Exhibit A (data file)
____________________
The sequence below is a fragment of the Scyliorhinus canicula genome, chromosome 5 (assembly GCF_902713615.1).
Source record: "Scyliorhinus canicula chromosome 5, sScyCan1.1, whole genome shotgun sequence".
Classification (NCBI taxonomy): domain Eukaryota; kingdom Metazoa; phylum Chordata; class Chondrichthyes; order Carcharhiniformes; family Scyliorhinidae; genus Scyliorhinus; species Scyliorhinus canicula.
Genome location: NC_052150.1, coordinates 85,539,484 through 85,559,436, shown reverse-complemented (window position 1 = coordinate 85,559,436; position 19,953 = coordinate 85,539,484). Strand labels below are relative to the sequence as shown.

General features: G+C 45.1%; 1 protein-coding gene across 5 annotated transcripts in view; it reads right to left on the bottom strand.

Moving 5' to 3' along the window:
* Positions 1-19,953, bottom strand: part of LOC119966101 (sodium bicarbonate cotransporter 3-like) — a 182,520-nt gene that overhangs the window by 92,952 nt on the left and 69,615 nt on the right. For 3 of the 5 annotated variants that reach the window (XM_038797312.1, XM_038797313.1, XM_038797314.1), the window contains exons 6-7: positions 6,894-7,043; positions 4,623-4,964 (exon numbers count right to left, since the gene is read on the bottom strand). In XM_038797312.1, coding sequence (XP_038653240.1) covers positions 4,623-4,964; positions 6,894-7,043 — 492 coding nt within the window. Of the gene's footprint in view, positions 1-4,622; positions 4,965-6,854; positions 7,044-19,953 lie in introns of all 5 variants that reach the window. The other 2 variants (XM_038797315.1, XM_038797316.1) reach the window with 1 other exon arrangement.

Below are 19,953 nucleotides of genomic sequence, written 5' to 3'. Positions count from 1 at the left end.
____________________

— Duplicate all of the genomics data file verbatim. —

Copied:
The sequence below is a fragment of the Scyliorhinus canicula genome, chromosome 5 (assembly GCF_902713615.1).
Source record: "Scyliorhinus canicula chromosome 5, sScyCan1.1, whole genome shotgun sequence".
Classification (NCBI taxonomy): domain Eukaryota; kingdom Metazoa; phylum Chordata; class Chondrichthyes; order Carcharhiniformes; family Scyliorhinidae; genus Scyliorhinus; species Scyliorhinus canicula.
Genome location: NC_052150.1, coordinates 85,539,484 through 85,559,436, shown reverse-complemented (window position 1 = coordinate 85,559,436; position 19,953 = coordinate 85,539,484). Strand labels below are relative to the sequence as shown.

General features: G+C 45.1%; 1 protein-coding gene across 5 annotated transcripts in view; it reads right to left on the bottom strand.

Moving 5' to 3' along the window:
* Positions 1-19,953, bottom strand: part of LOC119966101 (sodium bicarbonate cotransporter 3-like) — a 182,520-nt gene that overhangs the window by 92,952 nt on the left and 69,615 nt on the right. For 3 of the 5 annotated variants that reach the window (XM_038797312.1, XM_038797313.1, XM_038797314.1), the window contains exons 6-7: positions 6,894-7,043; positions 4,623-4,964 (exon numbers count right to left, since the gene is read on the bottom strand). In XM_038797312.1, coding sequence (XP_038653240.1) covers positions 4,623-4,964; positions 6,894-7,043 — 492 coding nt within the window. Of the gene's footprint in view, positions 1-4,622; positions 4,965-6,854; positions 7,044-19,953 lie in introns of all 5 variants that reach the window. The other 2 variants (XM_038797315.1, XM_038797316.1) reach the window with 1 other exon arrangement.

Below are 19,953 nucleotides of genomic sequence, written 5' to 3'. Positions count from 1 at the left end.